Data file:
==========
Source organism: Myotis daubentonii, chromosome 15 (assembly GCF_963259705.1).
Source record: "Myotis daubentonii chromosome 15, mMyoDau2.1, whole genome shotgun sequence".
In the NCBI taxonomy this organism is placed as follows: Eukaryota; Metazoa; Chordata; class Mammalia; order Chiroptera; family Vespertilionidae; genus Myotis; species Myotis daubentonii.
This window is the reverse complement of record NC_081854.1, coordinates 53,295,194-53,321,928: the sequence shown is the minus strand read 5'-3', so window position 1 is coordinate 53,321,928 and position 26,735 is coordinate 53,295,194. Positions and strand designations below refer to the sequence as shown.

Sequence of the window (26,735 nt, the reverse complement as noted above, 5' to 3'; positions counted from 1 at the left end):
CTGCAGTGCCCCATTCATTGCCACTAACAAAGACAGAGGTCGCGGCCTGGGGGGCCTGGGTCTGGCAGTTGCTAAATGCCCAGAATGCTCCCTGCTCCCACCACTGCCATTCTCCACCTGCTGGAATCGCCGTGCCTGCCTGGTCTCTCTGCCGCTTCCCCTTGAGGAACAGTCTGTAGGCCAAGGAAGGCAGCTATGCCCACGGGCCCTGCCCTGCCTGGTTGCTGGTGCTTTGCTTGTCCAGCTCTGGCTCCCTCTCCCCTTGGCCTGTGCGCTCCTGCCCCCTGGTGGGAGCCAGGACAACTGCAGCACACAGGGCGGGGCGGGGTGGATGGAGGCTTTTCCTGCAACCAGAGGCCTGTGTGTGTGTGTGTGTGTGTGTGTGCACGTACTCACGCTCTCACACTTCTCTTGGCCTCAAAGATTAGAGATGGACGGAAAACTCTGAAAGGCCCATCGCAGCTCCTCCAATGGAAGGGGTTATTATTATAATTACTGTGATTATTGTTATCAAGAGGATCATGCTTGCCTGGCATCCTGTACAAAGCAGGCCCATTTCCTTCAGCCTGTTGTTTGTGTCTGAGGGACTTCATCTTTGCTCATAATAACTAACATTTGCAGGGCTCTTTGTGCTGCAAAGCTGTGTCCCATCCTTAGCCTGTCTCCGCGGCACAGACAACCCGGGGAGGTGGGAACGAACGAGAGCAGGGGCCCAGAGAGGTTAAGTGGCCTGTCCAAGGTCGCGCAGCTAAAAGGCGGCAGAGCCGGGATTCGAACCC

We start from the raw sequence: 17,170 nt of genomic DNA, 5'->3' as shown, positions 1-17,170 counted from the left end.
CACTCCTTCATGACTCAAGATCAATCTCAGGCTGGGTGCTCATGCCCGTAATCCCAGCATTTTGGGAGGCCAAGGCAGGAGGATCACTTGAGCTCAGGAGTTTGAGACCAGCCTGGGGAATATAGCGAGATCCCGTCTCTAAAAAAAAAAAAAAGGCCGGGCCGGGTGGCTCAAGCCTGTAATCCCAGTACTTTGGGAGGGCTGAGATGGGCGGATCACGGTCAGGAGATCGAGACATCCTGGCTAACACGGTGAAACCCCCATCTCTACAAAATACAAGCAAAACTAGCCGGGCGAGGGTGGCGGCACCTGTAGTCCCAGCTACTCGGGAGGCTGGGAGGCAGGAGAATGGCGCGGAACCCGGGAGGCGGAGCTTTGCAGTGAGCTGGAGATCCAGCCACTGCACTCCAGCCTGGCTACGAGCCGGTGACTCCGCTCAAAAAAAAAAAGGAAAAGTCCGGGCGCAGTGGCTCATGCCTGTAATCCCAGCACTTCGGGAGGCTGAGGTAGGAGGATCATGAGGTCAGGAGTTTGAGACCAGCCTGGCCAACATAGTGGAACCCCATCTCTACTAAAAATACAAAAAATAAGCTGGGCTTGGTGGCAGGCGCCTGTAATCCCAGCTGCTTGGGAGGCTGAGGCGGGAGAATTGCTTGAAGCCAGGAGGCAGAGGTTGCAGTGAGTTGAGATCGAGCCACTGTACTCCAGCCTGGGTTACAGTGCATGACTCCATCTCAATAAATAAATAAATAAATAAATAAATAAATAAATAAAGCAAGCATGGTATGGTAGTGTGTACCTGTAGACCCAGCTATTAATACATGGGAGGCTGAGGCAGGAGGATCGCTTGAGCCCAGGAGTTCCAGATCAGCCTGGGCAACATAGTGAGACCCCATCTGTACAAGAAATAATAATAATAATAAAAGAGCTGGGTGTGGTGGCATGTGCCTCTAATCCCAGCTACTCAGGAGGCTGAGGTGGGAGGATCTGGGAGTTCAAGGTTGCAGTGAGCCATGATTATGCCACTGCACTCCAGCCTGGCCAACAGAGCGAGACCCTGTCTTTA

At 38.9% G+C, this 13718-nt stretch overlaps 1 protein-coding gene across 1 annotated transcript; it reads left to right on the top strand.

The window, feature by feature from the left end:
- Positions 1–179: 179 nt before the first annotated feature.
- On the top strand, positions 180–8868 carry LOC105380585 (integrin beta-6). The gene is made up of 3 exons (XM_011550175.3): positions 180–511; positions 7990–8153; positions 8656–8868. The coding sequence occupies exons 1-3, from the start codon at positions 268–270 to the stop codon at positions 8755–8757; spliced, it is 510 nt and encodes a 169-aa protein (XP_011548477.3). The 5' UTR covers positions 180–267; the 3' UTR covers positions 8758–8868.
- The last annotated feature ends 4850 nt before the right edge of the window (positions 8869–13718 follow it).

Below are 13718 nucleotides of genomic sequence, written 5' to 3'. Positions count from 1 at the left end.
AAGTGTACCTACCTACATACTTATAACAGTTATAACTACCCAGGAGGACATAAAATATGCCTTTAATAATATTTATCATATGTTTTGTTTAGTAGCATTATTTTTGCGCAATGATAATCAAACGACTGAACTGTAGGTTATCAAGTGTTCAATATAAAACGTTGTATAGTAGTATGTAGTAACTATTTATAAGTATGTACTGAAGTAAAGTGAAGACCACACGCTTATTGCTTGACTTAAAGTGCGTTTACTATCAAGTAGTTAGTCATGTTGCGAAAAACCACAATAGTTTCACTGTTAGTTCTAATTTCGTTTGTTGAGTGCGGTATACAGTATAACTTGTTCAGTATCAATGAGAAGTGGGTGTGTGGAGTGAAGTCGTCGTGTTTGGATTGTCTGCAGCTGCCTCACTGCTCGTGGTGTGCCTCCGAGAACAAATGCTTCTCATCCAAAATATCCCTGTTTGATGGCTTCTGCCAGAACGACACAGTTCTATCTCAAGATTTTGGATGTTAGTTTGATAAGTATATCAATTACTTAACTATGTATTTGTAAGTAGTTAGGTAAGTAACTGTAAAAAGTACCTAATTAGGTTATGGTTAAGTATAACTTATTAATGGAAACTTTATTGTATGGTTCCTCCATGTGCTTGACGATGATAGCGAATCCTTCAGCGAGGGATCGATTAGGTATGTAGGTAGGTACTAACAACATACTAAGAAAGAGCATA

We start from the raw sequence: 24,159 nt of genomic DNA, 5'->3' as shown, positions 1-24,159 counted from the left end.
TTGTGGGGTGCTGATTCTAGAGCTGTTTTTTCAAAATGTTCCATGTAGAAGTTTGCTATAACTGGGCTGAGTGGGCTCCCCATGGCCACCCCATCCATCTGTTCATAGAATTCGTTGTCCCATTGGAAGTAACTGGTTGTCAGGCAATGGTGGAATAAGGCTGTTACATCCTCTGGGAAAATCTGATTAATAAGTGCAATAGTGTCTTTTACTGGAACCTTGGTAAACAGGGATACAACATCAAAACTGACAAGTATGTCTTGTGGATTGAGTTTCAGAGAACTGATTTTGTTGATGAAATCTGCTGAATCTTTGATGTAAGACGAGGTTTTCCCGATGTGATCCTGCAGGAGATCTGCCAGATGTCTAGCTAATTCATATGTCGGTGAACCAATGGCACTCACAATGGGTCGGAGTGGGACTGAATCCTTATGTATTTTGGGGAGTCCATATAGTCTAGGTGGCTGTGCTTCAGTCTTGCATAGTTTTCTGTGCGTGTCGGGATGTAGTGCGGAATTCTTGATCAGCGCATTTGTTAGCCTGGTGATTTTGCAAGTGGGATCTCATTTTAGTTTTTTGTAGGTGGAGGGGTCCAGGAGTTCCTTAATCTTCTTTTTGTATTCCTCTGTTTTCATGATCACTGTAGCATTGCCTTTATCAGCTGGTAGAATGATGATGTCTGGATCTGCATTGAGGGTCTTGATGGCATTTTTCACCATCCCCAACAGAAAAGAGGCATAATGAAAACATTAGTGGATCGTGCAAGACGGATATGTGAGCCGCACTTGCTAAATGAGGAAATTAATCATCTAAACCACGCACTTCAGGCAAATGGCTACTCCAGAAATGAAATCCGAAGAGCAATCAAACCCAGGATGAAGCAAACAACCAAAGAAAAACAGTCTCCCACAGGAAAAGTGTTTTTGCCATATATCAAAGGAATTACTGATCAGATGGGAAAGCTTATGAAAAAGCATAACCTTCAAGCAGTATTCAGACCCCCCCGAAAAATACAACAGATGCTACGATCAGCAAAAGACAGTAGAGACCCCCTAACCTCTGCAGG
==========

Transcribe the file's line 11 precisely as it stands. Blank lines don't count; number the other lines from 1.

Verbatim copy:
- Positions 1–179: 179 nt before the first annotated feature.